Madrid 1665 (02:15)
In 17th century Spain a painter living in King Phillip IV royal Alzcazar palace would paint a family portrait of the royals that would live on as a masterpiece of portraits for centuries.
The Subjects in "Las Meninas" (03:14)
The first analysis is to recognize the 12 individuals that appear in this royal portrait and explain their function in the royal court.
Explaining the Self Portrait (02:35)
A prominent curiosity of Las Meninas is the "why" Velázquez included himself as a subject within a royal family portrait.
A Betrothal and Royal Fashion (01:30)
The style of dresses worn in Las Meninas was also to the wedding of King Louis XIV was documented by biographer of the time.
The Gaze of the Subjects (02:15)
As the viewer admires the portrait, just what is it that the subjects of the painting are looking at?
King Phillip IV (02:11)
Velázquez had a long-standing relationship with King Phillip IV, a dynamic and unusual Spanish monarch with a passion for art.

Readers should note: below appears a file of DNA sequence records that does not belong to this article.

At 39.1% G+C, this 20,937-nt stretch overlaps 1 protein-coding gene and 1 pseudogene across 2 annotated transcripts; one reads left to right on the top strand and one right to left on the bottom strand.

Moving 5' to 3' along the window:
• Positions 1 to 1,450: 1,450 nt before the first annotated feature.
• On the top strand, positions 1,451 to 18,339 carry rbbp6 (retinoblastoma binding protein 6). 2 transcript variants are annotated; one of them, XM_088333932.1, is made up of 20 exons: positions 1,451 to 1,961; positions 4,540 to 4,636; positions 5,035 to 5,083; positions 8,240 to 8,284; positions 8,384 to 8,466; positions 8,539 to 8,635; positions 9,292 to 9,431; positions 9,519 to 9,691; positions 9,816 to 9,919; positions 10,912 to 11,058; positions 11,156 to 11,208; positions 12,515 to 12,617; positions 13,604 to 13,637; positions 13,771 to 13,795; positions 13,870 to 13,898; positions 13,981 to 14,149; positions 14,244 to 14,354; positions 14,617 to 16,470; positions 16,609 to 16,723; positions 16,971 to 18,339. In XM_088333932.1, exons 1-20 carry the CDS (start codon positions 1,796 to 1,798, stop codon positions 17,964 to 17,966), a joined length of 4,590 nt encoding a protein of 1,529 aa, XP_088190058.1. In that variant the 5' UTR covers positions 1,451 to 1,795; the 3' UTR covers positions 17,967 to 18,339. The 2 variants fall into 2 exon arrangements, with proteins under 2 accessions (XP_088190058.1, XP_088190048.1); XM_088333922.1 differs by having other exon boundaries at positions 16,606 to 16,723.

Artistic Influences and Study (02:58)
After meeting the Flemish painter Rubens, Velázquez travel to Italy to complete a two year study of the masters.
The Gaze Revealed (01:55)
A central clue in the portrait reveals who the subjects Velázquez painted are truly supposed to be looking upon.
Illusion of the portrait subjects and the real audience (02:37)
The use of a mirror Las Meninas can be seen as a metaphor for illusion, which was a common intellectual discussion of the time, but perhaps all the subjects of the painting were in attendance after all.
A Knight of Santiago (02:55)
The crest that Velázquez bares in the portrait is of the knighthood bestowed upon him by King Phillip IV, but it is an award that was given to the painter two years after Las Meninas was completed.
Las Meninas Reinterpreted (01:09)
Throughout the centuries Las Meninas has been re-envisioned several times by contemporary artists of their age, each time reinforcing the power of the original portrait.
Credits: Las Meninas (1665) by Diego Velázquez: Little Secrets of Works of Art (00:39)
Credits: Las Meninas (1656) by Diego Velázquez: Little Secrets of Works of Art
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